We see that iron is at the peak of the binding energy curve, which means that elements heavier than iron undergo fission and elements lighter than iron, like silicon, undergo fusion.

From the binding energy chart, we can also see that it would be much easier to use water as fuel for our D&D sun, because water is composed of lighter elements with lower binding energy (hydrogen and oxygen), but let’s do it with silicon rocks for fun.

# Enlarge, enlarge, enlarge

So what happens if I put a bunch of rocks inside of a Wall of Force, and cast Enlarge on them a few times?

Well, as we read from the spell description, the mass of the rocks will octuple. Since they’re encased in a Wall of Force, their volume must stay the same, and so I claim that their density is also multiplied by 8.

Now, the *Rules As Written* for the Enlarge/Reduce spell state “if there isn’t enough room for the target to double its size, the creature or object attains the maximum possible size in the space available.**”**

I interpret this rule to mean that the rocks will grow to fill the Force bubble, and then continue increasing in density and compressing themselves until their mass has increased by a factor of 8.

Now remember we need a ~ 3 billion Kelvin temperature. How can we relate density to temperature, so we can figure out how much density we need?

### Ideal Gas Law for Plasmas

Well, anything sufficiently hot is a gas, and so we can apply the Ideal Gas Law.

Substituting in a convenient expression for density, we find a modified ideal gas law that reads:

This allows us to relate the temperature, density, and mass of our silicon atoms to their pressure. Why is this helpful? What pressure do we have to overcome to initiate fusion?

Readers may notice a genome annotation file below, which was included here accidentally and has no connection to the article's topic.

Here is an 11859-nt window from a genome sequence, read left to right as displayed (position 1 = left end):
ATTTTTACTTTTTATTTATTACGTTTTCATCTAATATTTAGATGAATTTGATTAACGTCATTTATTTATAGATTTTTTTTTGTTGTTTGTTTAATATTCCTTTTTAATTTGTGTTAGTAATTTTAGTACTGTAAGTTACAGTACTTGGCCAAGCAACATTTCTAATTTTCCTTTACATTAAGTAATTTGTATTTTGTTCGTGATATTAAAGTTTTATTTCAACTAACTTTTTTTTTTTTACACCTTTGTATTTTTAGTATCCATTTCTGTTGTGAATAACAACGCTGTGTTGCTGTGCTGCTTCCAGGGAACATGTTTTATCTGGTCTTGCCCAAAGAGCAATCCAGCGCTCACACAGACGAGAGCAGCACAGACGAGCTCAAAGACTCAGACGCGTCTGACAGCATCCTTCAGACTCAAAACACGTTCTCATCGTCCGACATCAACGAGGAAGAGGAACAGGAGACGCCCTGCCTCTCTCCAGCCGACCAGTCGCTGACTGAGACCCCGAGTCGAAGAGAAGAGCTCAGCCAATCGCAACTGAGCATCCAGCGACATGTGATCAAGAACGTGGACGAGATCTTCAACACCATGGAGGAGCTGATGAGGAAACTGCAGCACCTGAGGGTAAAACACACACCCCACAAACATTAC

# The Coulomb Barrier

The “pressure” we need to overcome for fusion is precisely the Coulomb Barrier! Now, the Coulomb Barrier is the electromagnetic force that repels nuclei from each other, and it’s usually expressed as an energy:

Since we need a *pressure*, not an *energy*, and pressure is just energy density, we need to divide this energy by a volume. The only physically relevant volume I can think of is the volume of the nucleus, so I guess we’ll use that for a first-order approximation.

This Coulomb Pressure will be the pressure we need to overcome the Coulomb Barrier and initiate nuclear fusion.

*By the way, I’m happy to have someone who knows better than I do check me on this — my field is accelerator physics, not fusion!*

### Putting it all together

Equating the Coulomb Pressure to the Ideal Gas Law gives us an expression for the required *critical density* to overcome the Coulomb Barrier and initiate silicon-burning fusion. Here it is:

Putting it all together gives a critical density of about 10^17 g/cm^3. Normal rocks have a density of about 2 g/cm^3.

Now since I claim that the density of the rocks increases by a factor of 8 every time we cast Enlarge, then all we need to do is find out how many octuplings of density we need, starting from a rock, to make a star.

As it turns out, the answer is 19.

# A Star is Born

Okay, so what does this look like?

I imagine you have a cabal of twenty wizards for this spell. The first wizard picks up a bunch of rocks, or really anything, and places them on the ground. He casts Wall of Force to create a small, impenetrable bubble around the rocks. The other 19 wizards then cast Enlarge on the rocks all at once, and poof! A miniature sun appears! It also develops its own gravitational pull, as the pile of rocks will weight about 10^18 kg. This is about the weight of a small moon.